EAST LANSING – Ice cream window. Artisan cheese. Take and make meals. Agritourism. Dairy farms have many options for diversifying a business, and the Michigan Good Food Fund is designed to help.
The Michigan Good Food Fund (MGFF) provides financing to food enterprises that benefit communities in need. MGFF’s stated goal is to fund “healthy food production, distribution, processing, and retail projects that benefit underserved communities in Michigan.”
Though the fund has worked with grocery stores, restaurants, and non-profit organizations, the MGFF is working to expand their reach with the people directly growing and raising the food.
“This is the first time in the country that we’re working directly with farmers,” said Jamie Rahrig, Michigan Good Food Fund Specialist and Innovation Counselor. “In the year since I started with MGFF, we have begun ramping up our connections with producers.”
For instance, Vicki and Tom Zilke secured a $30,000 loan to transition Zilke Vegetable Farm from a stand to a year-round retail space, plus kitchen facility.
“Vicki Zilke wanted to start a graband-go pickup store, and she was able to finance that through the MGFF,” Rahrig said.
The Zilke business venture will increase access to produce, create jobs, and form opportunities for other area farmers.
“Being vegetable farmers, with the sales coming just in the summer season, we needed a value added product – especially in this changing environment,” said owner Vicki Zilke. “The Michigan Good Food Fund’s support has been essential and phenomenal. They have helped with everything from the loan closing to providing continued support through marketing, financials, labeling, and website development. They have been able to find resources and match me with the right people that can help.”
Zilke said that not only does the MGFF help with the actual business side of things, but the organization also has the same goals.
“The Michigan Good Food Fund shares the same values we have, which is to share food that’s green, healthy, sustainable, and accessible. It’s really a great mission fit. They really understand all the parts of the business, from the many sectors of the value chain, from bankers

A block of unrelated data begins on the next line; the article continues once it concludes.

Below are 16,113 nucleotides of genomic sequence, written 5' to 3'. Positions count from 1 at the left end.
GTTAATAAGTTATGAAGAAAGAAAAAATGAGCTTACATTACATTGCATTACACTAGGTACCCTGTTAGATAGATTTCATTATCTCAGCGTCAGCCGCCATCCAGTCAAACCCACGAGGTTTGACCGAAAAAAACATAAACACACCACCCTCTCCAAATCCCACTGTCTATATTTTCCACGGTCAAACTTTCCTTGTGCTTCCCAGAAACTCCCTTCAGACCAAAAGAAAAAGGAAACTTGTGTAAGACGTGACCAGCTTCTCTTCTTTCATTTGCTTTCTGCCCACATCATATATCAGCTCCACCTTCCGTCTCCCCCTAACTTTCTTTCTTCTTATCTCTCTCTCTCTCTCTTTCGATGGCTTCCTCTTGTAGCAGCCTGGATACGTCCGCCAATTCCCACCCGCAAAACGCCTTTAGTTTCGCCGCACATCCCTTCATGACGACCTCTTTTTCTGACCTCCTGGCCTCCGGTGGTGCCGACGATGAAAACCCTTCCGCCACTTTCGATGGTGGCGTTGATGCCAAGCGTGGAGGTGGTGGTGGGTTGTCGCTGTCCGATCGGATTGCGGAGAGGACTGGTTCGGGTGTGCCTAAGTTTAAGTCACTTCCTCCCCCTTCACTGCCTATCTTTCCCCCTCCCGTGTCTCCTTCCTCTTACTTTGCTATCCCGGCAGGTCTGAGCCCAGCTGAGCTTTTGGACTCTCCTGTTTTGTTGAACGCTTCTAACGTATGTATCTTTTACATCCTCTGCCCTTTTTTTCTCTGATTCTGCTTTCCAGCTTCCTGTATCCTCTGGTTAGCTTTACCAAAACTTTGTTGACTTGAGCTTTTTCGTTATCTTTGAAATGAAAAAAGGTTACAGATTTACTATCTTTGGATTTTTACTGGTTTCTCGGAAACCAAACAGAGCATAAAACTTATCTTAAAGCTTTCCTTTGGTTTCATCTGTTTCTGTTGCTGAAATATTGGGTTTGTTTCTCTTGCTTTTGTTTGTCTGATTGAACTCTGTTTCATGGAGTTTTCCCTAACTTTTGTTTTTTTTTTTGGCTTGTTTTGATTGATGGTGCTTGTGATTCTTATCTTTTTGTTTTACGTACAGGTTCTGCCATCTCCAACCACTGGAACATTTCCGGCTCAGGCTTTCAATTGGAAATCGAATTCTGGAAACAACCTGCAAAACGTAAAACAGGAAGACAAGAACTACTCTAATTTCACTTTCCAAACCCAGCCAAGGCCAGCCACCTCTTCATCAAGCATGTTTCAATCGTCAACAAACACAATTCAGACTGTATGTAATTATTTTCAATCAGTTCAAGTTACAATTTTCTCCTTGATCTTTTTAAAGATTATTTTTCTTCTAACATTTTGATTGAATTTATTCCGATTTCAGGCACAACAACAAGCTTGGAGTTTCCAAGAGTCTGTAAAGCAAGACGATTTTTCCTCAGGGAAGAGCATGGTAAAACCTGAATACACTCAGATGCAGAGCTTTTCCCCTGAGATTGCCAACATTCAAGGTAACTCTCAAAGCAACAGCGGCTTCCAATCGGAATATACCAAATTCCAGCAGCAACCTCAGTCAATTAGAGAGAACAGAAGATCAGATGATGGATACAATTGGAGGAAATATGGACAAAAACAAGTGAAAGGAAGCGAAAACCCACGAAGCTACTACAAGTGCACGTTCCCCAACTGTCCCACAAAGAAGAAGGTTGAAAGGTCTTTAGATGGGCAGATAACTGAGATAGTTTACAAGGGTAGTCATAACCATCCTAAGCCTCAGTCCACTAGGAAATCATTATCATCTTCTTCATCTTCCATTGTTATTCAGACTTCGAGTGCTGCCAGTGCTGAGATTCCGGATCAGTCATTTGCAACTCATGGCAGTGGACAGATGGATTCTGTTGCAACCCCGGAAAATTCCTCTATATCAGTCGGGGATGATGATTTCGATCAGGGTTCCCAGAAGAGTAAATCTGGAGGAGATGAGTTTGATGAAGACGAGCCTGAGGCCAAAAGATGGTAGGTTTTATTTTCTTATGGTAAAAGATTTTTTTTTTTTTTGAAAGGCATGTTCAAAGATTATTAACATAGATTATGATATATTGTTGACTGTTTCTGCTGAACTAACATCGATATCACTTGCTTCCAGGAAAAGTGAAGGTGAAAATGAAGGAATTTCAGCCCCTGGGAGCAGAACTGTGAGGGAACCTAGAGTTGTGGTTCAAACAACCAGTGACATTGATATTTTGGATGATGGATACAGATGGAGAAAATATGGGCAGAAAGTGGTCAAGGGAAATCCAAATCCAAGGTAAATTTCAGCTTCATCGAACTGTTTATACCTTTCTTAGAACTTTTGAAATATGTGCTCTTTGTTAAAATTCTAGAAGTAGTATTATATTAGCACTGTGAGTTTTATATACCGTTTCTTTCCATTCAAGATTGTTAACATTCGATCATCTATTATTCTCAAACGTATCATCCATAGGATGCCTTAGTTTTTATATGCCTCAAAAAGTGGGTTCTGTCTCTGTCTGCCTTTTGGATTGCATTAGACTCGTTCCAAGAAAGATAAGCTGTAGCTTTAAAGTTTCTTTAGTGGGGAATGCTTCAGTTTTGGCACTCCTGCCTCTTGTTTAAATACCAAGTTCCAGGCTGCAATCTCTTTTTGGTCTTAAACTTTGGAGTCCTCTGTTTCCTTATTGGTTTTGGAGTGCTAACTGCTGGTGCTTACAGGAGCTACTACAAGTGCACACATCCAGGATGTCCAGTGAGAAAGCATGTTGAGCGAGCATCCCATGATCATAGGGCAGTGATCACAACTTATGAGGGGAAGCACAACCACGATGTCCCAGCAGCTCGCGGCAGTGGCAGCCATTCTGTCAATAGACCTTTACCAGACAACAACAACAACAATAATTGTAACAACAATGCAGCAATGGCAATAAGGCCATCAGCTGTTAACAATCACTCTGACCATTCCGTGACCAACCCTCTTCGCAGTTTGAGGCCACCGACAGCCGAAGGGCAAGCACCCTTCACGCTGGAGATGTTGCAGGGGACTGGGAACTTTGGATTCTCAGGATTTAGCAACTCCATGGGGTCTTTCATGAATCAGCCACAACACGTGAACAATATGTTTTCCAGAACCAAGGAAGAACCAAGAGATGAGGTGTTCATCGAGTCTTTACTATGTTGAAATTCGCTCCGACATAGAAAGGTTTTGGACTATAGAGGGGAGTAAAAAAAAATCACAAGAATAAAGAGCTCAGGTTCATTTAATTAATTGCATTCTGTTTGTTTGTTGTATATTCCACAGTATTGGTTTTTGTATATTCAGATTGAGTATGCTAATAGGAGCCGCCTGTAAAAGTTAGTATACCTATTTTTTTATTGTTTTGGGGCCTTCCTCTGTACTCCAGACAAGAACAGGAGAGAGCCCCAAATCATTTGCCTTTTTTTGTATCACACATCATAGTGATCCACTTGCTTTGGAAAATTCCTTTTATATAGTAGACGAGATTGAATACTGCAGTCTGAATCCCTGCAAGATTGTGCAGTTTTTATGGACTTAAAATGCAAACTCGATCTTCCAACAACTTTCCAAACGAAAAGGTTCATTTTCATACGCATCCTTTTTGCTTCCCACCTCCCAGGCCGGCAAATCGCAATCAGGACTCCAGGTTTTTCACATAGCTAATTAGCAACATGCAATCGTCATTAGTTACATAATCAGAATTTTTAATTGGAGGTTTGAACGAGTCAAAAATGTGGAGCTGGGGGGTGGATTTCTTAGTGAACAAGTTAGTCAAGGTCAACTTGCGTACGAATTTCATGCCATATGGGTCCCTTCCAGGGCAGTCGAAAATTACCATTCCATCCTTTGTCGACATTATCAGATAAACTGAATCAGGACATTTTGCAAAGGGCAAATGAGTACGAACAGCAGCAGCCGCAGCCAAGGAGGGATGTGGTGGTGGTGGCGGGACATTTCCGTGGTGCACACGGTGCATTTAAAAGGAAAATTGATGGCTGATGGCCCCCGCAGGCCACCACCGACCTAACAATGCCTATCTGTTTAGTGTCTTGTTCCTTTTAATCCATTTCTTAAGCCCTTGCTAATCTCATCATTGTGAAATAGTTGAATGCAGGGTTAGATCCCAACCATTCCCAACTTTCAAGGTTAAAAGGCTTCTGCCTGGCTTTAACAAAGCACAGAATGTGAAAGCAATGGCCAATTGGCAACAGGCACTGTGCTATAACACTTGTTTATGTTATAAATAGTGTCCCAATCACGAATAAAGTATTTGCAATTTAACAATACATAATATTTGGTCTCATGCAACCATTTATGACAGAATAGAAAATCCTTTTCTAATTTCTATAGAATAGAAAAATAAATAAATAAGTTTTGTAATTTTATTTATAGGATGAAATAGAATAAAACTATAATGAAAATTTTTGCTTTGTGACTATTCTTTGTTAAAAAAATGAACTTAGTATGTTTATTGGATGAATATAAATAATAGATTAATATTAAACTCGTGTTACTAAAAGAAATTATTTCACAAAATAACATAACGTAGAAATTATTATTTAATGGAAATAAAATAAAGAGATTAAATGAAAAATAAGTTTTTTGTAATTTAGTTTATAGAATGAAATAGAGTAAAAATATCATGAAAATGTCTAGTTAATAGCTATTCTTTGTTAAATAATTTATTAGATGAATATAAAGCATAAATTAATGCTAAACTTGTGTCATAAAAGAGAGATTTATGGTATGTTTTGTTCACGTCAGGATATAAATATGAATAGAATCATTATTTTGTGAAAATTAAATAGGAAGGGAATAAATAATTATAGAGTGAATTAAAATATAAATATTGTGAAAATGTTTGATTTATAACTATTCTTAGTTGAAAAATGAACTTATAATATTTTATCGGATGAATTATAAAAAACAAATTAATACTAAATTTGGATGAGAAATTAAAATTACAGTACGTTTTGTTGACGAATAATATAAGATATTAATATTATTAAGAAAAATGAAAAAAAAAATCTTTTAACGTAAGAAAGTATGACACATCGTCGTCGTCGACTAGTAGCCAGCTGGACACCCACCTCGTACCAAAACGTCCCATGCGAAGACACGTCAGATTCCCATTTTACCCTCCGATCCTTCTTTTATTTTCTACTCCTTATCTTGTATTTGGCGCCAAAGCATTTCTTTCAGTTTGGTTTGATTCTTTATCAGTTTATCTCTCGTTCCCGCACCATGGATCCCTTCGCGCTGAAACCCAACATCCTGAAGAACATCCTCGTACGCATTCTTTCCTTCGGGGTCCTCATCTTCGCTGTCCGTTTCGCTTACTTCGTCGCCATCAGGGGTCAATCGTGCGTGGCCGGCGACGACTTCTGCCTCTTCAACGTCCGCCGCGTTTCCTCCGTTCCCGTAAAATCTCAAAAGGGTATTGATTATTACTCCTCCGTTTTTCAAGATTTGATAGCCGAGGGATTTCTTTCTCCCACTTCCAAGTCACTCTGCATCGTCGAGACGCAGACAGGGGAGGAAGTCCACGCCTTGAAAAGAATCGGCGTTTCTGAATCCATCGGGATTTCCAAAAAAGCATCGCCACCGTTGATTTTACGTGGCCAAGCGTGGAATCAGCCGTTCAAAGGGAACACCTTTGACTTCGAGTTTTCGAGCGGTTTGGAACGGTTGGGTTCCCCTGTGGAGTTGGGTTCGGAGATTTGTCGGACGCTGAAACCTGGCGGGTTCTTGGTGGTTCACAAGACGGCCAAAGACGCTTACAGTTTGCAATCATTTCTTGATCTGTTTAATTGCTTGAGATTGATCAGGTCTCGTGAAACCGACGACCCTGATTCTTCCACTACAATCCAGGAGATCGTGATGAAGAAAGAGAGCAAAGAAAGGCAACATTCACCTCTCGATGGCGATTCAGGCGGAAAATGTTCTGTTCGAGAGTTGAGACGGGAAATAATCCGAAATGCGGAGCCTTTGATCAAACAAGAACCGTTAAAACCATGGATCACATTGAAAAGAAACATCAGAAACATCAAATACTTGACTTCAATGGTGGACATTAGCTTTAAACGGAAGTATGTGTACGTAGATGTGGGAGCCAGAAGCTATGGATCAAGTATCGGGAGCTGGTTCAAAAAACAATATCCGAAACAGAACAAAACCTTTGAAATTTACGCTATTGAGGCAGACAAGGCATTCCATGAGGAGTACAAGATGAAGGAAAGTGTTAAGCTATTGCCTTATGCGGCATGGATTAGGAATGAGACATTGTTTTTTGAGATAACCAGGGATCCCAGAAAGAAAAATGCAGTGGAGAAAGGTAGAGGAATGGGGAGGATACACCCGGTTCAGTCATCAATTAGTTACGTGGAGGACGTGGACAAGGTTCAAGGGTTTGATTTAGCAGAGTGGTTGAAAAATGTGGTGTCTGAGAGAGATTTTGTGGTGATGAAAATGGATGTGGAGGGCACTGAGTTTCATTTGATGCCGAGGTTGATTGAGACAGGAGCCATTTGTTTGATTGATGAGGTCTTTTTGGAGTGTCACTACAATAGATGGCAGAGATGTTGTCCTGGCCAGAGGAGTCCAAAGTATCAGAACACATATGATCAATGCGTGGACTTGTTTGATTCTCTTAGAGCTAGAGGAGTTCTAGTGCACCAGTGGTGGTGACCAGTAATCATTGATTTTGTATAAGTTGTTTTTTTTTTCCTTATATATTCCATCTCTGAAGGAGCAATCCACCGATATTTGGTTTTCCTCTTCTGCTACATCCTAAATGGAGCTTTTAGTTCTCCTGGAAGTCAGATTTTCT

to small business development to healthy communities. I have nothing but positive things to say about it,” Zilke said.
In addition to loans, the MGFF offers no-cost training to help people prepare for financing and also grow their businesses. By making these investments, the MGFF hopes to increase access to healthy food, improve health, and encourage economic development.
“We try to help businesses get all the documentation in place. We have someone who helps with financial projections, business plan writing, licensing, insurance, and all of the documents that loan officers ask borrowers to complete. We make sure you’re ready to go,” Rahrig
Another form of technical assistance the MGFF offers is a bootcamp class that focuses on marketing, financials, and solving business challenges.
“It’s a very intensive class,” Rahrig said. “For three days, with a mentor in the room, we help with business propositions, cost analysis formulas, figuring out what true costs are, and general business acumen. Being great at the farming part of the farm isn’t the same as knowing everything about figuring out the costs of production, and we’d like to help.”
Rahrig encourages farmers of all kinds to explore what they have to offer, whether it’s financing or training opportunities.
“The Michigan Good Food Fund aims to improve our food economy, grow businesses, make businesses more sustainable, and get more healthy food to everyone,” she said. “We’d love to talk to farmers about their ideas.”
For more information, visit http://migoodfoodfund.org/.
First published by Michigan Dairy Cattle News in the summer 2019 issue.